Session 1

Session 1: Common Core Lesson

Essential Question: 

Why are sea otters endangered, and what can we do to help protect them?


We’ll start in a shared text document where participants will learn about powerful sharing features, the chat window, the research tool, collaborative editing, revision history, commenting, and automatic saving. Participants will research answers to the essential question and share what they find in the document. ELA teachers will definitely want to use research skills to discover into what environmental dangers pose a threat to the otter population. Math teachers will find population data of otters over time while social studies teachers will look into the history of the relationship between humans and sea otters. Research reveals that one simple thing many people could do to help the population is to convince people to throw kitty litter in the trash rather than flushing it down the toilet!

Looking at a video, students will grasp another medium and compare and contrast the Science Magazine article and the KQED video. 


Next, we’ll move on to Spreadsheets where we can plot population data and much more into a sheet. For example, we can compare the otter’s hair density to the hair density on the human head. We’ll also chart other fascinating facts about otters, including their enormous caloric intake to maintain their extraordinary metabolism. 


After grasping Spreadsheets, we’ll move to Forms, which allow users to create powerful web forms and surveys to easily collect respondent information. We’ll create a simple awareness survey that could be distributed locally or globally to get an understanding of what people already know about otter conservation and how a school project could target areas needed for awareness. Perhaps we’ll discover that many people in fact do flush kitty litter down the toilet. Further research reveals that scientists are conflicted over whether it’s flushed kitty litter or simply runoff from cats using the outdoors as their giant litter box.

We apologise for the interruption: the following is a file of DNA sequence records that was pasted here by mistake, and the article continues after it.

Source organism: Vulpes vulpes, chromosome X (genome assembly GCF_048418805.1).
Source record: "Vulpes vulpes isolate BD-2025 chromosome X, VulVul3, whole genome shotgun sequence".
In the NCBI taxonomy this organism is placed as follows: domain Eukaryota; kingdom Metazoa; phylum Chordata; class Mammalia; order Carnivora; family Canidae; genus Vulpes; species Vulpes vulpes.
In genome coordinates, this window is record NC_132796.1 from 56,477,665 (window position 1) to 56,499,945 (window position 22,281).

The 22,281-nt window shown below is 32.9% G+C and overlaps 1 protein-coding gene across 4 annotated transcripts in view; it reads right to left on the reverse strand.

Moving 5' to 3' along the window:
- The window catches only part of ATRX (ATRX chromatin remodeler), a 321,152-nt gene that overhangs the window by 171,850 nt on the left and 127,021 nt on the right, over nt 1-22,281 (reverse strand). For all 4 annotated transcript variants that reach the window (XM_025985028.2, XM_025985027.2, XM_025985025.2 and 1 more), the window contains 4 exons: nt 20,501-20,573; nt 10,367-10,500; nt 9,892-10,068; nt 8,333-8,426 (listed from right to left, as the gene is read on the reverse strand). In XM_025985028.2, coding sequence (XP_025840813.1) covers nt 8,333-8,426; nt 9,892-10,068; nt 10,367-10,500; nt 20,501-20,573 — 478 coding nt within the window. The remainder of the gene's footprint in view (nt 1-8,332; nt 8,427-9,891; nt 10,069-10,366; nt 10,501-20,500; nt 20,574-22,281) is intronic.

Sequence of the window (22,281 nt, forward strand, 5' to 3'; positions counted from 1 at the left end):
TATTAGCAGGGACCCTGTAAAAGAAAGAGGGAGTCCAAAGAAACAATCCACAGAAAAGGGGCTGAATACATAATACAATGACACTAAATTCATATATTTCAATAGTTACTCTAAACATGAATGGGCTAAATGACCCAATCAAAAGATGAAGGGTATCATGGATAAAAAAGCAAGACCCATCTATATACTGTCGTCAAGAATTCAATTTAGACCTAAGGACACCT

From there, we’ll move into Google Presentations to demonstrate how we could build slides for compelling TED-style talks. In the shared slides, participants can add their own findings. The science teachers can reveal how oil spills pose the greatest danger to otters, while the math teacher can post a charts from the data analysis. Social studies teachers will expose the history of the near-extinction of the species due to hunting in the 19th century. English teachers can post the alliterative slide with appropriate images: “Don’t let Kitty Kill Otters.”
Common Core Standards


Cite several pieces of textual evidence to support analysis of what the text says explicitly as well as inferences drawn from the text.


Compare and contrast a text to an audio, video, or multimedia version of the text, analyzing each medium's portrayal of the subject (e.g., how the delivery of a speech affects the impact of the words).


Come to discussions prepared, having read or researched material under study; explicitly draw on that preparation by referring to evidence on the topic, text, or issue to probe and reflect on ideas under discussion.


Present claims and findings, emphasizing salient points in a focused, coherent manner with pertinent descriptions, facts, details, and examples; use appropriate eye contact, adequate volume, and clear pronunciation.


Include multimedia components and visual displays in presentations to clarify claims and findings and emphasize salient points.


Adapt speech to a variety of contexts and tasks, demonstrating command of formal English when indicated or appropriate. (See grade 7 Language standards 1 and 3 here for specific expectations.)